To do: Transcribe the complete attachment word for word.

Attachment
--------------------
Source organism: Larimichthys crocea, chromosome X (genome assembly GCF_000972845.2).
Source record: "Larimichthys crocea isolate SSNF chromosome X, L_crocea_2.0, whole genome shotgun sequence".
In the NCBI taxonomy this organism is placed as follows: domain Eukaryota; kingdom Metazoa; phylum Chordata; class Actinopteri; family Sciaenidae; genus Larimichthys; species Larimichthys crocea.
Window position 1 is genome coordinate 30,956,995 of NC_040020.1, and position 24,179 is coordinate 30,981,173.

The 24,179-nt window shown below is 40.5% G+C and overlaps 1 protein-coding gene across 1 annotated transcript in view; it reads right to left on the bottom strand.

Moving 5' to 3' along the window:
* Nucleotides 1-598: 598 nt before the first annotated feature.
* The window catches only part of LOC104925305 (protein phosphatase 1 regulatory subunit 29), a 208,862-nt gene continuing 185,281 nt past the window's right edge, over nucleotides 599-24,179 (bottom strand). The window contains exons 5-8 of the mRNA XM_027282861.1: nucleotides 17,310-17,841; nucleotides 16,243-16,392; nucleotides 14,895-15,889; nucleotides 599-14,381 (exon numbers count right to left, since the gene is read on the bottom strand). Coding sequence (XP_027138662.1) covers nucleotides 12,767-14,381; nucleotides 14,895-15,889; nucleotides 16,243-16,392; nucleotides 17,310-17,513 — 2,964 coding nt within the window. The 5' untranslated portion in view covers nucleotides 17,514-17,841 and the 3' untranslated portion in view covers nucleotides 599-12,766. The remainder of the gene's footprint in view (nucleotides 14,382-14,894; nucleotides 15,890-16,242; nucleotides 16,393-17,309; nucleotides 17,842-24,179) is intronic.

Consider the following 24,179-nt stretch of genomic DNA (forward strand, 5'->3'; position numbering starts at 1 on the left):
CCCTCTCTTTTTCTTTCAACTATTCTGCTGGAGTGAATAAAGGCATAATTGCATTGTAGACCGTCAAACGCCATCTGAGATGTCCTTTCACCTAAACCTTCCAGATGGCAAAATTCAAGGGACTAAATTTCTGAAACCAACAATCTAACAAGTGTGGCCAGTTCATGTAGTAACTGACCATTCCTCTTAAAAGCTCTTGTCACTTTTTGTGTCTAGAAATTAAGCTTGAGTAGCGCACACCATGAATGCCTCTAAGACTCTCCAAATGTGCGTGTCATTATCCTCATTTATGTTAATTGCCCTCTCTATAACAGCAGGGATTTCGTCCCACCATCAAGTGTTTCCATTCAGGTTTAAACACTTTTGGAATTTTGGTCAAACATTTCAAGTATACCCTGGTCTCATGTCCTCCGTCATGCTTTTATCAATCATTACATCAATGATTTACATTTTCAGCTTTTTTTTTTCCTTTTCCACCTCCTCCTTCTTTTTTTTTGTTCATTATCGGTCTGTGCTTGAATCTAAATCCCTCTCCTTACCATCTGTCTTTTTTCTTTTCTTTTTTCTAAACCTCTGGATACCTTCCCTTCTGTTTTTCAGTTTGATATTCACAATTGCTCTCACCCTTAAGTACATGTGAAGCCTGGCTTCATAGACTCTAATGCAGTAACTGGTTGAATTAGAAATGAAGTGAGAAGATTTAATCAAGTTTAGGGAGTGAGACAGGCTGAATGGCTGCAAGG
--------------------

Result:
Source organism: Larimichthys crocea, chromosome X (genome assembly GCF_000972845.2).
Source record: "Larimichthys crocea isolate SSNF chromosome X, L_crocea_2.0, whole genome shotgun sequence".
In the NCBI taxonomy this organism is placed as follows: domain Eukaryota; kingdom Metazoa; phylum Chordata; class Actinopteri; family Sciaenidae; genus Larimichthys; species Larimichthys crocea.
Window position 1 is genome coordinate 30,956,995 of NC_040020.1, and position 24,179 is coordinate 30,981,173.

The 24,179-nt window shown below is 40.5% G+C and overlaps 1 protein-coding gene across 1 annotated transcript in view; it reads right to left on the bottom strand.

Moving 5' to 3' along the window:
* Nucleotides 1-598: 598 nt before the first annotated feature.
* The window catches only part of LOC104925305 (protein phosphatase 1 regulatory subunit 29), a 208,862-nt gene continuing 185,281 nt past the window's right edge, over nucleotides 599-24,179 (bottom strand). The window contains exons 5-8 of the mRNA XM_027282861.1: nucleotides 17,310-17,841; nucleotides 16,243-16,392; nucleotides 14,895-15,889; nucleotides 599-14,381 (exon numbers count right to left, since the gene is read on the bottom strand). Coding sequence (XP_027138662.1) covers nucleotides 12,767-14,381; nucleotides 14,895-15,889; nucleotides 16,243-16,392; nucleotides 17,310-17,513 — 2,964 coding nt within the window. The 5' untranslated portion in view covers nucleotides 17,514-17,841 and the 3' untranslated portion in view covers nucleotides 599-12,766. The remainder of the gene's footprint in view (nucleotides 14,382-14,894; nucleotides 15,890-16,242; nucleotides 16,393-17,309; nucleotides 17,842-24,179) is intronic.

Consider the following 24,179-nt stretch of genomic DNA (forward strand, 5'->3'; position numbering starts at 1 on the left):
CCCTCTCTTTTTCTTTCAACTATTCTGCTGGAGTGAATAAAGGCATAATTGCATTGTAGACCGTCAAACGCCATCTGAGATGTCCTTTCACCTAAACCTTCCAGATGGCAAAATTCAAGGGACTAAATTTCTGAAACCAACAATCTAACAAGTGTGGCCAGTTCATGTAGTAACTGACCATTCCTCTTAAAAGCTCTTGTCACTTTTTGTGTCTAGAAATTAAGCTTGAGTAGCGCACACCATGAATGCCTCTAAGACTCTCCAAATGTGCGTGTCATTATCCTCATTTATGTTAATTGCCCTCTCTATAACAGCAGGGATTTCGTCCCACCATCAAGTGTTTCCATTCAGGTTTAAACACTTTTGGAATTTTGGTCAAACATTTCAAGTATACCCTGGTCTCATGTCCTCCGTCATGCTTTTATCAATCATTACATCAATGATTTACATTTTCAGCTTTTTTTTTTCCTTTTCCACCTCCTCCTTCTTTTTTTTTGTTCATTATCGGTCTGTGCTTGAATCTAAATCCCTCTCCTTACCATCTGTCTTTTTTCTTTTCTTTTTTCTAAACCTCTGGATACCTTCCCTTCTGTTTTTCAGTTTGATATTCACAATTGCTCTCACCCTTAAGTACATGTGAAGCCTGGCTTCATAGACTCTAATGCAGTAACTGGTTGAATTAGAAATGAAGTGAGAAGATTTAATCAAGTTTAGGGAGTGAGACAGGCTGAATGGCTGCAAGG